Bermuda: Travel Guides, Attractions


Hamilton, the hub of Bermuda, serves as both its capital and commercial centre. While it's not a large city, it has a surprising amount of hustle and bustle - at least compared to the rest of the island. Locals refer to it simply as 'town' - 'going to town' means, without a doubt, going to Hamilton.
The city's pulse is located in Front St, a harbourfront road lined with turn-of-the-century Victorian buildings in bright pastel lemon, lime, apricot and sky blue. Many buildings have overhanging verandahs, where you can linger over lunch and watch the boats ferry across the harbour.

Royal Naval Dockyard

When the British were no longer able to use ports in their former American colonies, they chose this site as their 'Gibraltar of the West'. In addition to the Bermuda Maritime Museum, you can pass a pleasant hour or two strolling about the Dockyard grounds, stop in at the pub, the movie theatre, the craft market or the Bermuda Snorkel Park.

The fort is built of limestone blocks in Georgian style and was first used by the British navy as a base to launch their raid on Washington, DC, in 1814. It later served as a North Atlantic base during both World Wars but was abandoned as a costly outpost in 1951. Since then the buildings have been renovated and given a second life.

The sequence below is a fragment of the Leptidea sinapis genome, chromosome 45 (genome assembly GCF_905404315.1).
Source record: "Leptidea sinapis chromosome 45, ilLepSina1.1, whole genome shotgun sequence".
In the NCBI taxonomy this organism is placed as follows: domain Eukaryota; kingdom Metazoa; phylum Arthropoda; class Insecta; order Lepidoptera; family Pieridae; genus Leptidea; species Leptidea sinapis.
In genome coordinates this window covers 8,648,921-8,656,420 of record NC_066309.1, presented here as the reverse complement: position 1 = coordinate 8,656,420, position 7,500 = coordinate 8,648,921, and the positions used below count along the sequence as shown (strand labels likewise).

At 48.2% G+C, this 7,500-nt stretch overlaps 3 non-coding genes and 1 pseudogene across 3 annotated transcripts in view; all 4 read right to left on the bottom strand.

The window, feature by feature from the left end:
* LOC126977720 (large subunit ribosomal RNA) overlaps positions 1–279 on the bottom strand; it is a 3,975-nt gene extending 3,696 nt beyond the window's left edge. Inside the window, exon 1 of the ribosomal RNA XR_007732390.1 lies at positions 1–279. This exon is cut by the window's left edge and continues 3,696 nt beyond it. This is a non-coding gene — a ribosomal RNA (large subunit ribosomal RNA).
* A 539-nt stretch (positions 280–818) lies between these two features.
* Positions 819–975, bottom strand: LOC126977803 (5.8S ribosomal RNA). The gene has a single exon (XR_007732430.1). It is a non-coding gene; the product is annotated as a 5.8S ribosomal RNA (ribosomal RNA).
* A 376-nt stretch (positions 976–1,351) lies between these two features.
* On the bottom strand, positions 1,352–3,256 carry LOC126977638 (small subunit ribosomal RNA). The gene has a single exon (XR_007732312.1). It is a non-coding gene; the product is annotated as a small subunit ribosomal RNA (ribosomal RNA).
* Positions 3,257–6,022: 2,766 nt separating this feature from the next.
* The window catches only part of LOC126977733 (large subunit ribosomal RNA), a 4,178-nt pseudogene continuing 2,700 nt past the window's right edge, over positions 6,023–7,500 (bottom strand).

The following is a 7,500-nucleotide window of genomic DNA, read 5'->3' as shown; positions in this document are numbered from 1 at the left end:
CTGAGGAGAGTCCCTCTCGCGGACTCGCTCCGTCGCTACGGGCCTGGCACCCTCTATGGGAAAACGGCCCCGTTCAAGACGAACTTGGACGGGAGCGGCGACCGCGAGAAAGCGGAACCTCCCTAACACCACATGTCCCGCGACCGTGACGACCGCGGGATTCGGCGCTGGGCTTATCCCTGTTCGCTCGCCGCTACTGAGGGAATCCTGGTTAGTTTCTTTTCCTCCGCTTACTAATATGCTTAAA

South Shore Park

This coastal reserve protects some of Bermuda's finest beaches. A coastal trail runs through the park, linking a series of coves and bays divided by outcrops of craggy rocks. The 12 beaches range from medium-sized half-moon bays like Horseshoe Bay to postage-stamp-sized inlets like Peel Rock Cove.

One of the most appealing areas, forming the eastern fringe of the park, is the splendid stretch of pink and white coral sands known as Warwick Long Bay. Since it's unprotected by headlands, this beach generally has good waves suitable for bodysurfing.

St George

This unspoilt town overlooking St George's Harbour was Bermuda's first capital and remains the sightseeing hotspot. Steeped in period charm as befits a place that was Britain's second settlement in the New World, many of its original twisting alleyways and colonial-era buildings remain intact.

Attractions include Kings Square, where the attractive Town Hall overlooks the pillory and stocks once used to publicly chastise those who offended colonial mores. Nearby is the ducking stool where gossips and petty offenders were forced to endure the humiliation of being dunked in the harbour.


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